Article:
Very few individuals have been as instrumental as Walter Wolf in keeping Lamborghini moving forward, most obviously so through the special Countaches he ordered and co-developed. Wolf owned at least four Countaches from new, starting out with a rather standard white LP400, to which he added a roof wing. The second one was a red LP400, equipped with wider Pirelli P7 wheels and extended wheel arches, as well as a fixed rear wing. This car, and the following Wolf specials, received the special 5.0-litre engine that had initially been developed for use in the Countach. However, only two such engines were made, and one is believed to have ended its days on the factory test bench. This engine remained Lamborghini property throughout.
In early 1976, Wolf took delivery of his third Countach, a Bugatti blue LP400 with mainly the same customisations as the previous one; only this one had an electronically adjustable rear wing and a public address system(!) installed. The final Wolf Countach was the very first LP400 S, which was shown at the 1978 Geneva Motor Show in dark blue with details in gold, matching the Wolf Formula One team colours.
Last month’s Concorso d’Eleganza Villa d’Este saw the Bugatti blue Countach on display and in action, causing a wave of pleasantry through the world of Lamborghini enthusiasts. A Lamborghini with this kind of provenance is hard to beat, let alone its importance in transforming the Countach from the original, clean LP400 into the racing-inspired, muscular LP400 S.
Gian Paolo Dallara had his mind set on improving the suspension and drive train of the Countach to accommodate for the wider Pirelli P7s, and Walter Wolf was only too happy to be his guinea pig in the process, also injecting large sums to see the project through. At one point, Walter Wolf very nearly bought the entire factory!
Chassis number 1120202 was finished in Bugatti blue over the natural leather interior, with gold stripes to accentuate the lines of the Countach. Add to that gold wing mirrors, gold rims, a tiny steering wheel and some Canadian maple leafs and you have a truly unique result. The fact that this car won its class at Villa d’Este, beating, for instance, the superbly restored first Miura SV, is clear proof of its impact and desirability, especially so since the car had not undergone a complete restoration.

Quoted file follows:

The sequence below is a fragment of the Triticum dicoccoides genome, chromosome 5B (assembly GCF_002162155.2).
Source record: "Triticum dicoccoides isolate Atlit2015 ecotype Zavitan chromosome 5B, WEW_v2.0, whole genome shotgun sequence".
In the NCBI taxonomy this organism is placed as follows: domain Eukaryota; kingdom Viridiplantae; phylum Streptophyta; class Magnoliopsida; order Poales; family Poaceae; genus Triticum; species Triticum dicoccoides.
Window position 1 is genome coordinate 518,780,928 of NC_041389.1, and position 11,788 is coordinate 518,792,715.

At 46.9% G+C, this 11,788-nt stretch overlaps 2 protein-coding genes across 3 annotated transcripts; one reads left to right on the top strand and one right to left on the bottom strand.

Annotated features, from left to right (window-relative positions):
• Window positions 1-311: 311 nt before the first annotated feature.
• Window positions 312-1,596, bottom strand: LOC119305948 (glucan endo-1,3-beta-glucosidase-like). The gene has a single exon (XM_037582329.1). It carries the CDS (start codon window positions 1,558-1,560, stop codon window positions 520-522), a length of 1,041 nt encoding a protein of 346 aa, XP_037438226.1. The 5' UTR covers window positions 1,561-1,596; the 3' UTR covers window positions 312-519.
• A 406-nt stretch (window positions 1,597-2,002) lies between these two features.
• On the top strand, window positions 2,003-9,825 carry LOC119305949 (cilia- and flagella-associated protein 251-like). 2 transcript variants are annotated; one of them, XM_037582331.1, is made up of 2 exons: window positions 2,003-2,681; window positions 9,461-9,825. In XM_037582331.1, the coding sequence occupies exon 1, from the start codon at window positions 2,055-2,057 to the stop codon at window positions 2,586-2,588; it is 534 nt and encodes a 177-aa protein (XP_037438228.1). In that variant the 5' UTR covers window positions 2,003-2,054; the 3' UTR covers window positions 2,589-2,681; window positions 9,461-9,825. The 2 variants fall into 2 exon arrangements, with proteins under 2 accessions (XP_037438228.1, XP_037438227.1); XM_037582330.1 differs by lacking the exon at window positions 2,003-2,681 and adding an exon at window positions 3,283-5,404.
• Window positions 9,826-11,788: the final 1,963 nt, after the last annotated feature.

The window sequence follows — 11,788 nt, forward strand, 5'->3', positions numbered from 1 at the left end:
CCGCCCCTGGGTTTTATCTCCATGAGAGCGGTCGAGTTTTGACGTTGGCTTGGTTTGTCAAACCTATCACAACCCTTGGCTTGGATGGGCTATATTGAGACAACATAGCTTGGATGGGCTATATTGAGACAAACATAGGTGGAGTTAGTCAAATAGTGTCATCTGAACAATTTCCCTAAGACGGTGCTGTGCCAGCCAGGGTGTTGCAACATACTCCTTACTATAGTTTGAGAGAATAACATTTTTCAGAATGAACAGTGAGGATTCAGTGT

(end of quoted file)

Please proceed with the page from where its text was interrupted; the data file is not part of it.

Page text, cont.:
Prior to arriving at Villa d’Este, it had only been cleaned and had some minor adjustments done to it to get ready to be shown. For those of us who love details, it even displayed a few non-original changes, namely the black wing mirrors, the slightly incorrect steering wheel and the end plates on the rear wing. All these are set to be corrected, returning the car to its original guise. It’s also worth mentioning that this car houses the special 5.0-litre engine, which most likely is one of a kind.
Having long-time Lamborghini test driver Valentino Balboni behind the wheel sure didn’t diminish the experience, and the sound of the engine through the sports exhaust system when he fired it up caused many spontaneous smiles, mine included. Seeing and hearing this legendary Countach being piloted by the capable hands of Balboni through the lavish landscape of Villa d’Este, the lovely Lake Como on one side and the ancient city of Cernobbio climbing the hillsides around it beats just about anything I have experienced in the world of cars.
At the exhibition at Villa Erba the following day, the Wolf Countach enjoyed a huge amount of interest, and the ever so gentle Balboni was around to shake hands and be taken photos of together with smiling fans. As the morning turned into afternoon, the parading of the cars drew closer, and I found a decent spot among the numerous photographers. The Countach was part of Class H, “Driven by Excess — From Glam Rock to New Wave”, which was one of the last to be the centre of attention. Valentino Balboni drove, door open, onto the red carpet and climbed out, meeting the loudest and merriest applause of the entire weekend. I’m sure I heard a few wolf whistles as he received the class winner trophy.
Valentino Balboni with the class winner trophy and certificate
This article was first published on lovecars.com.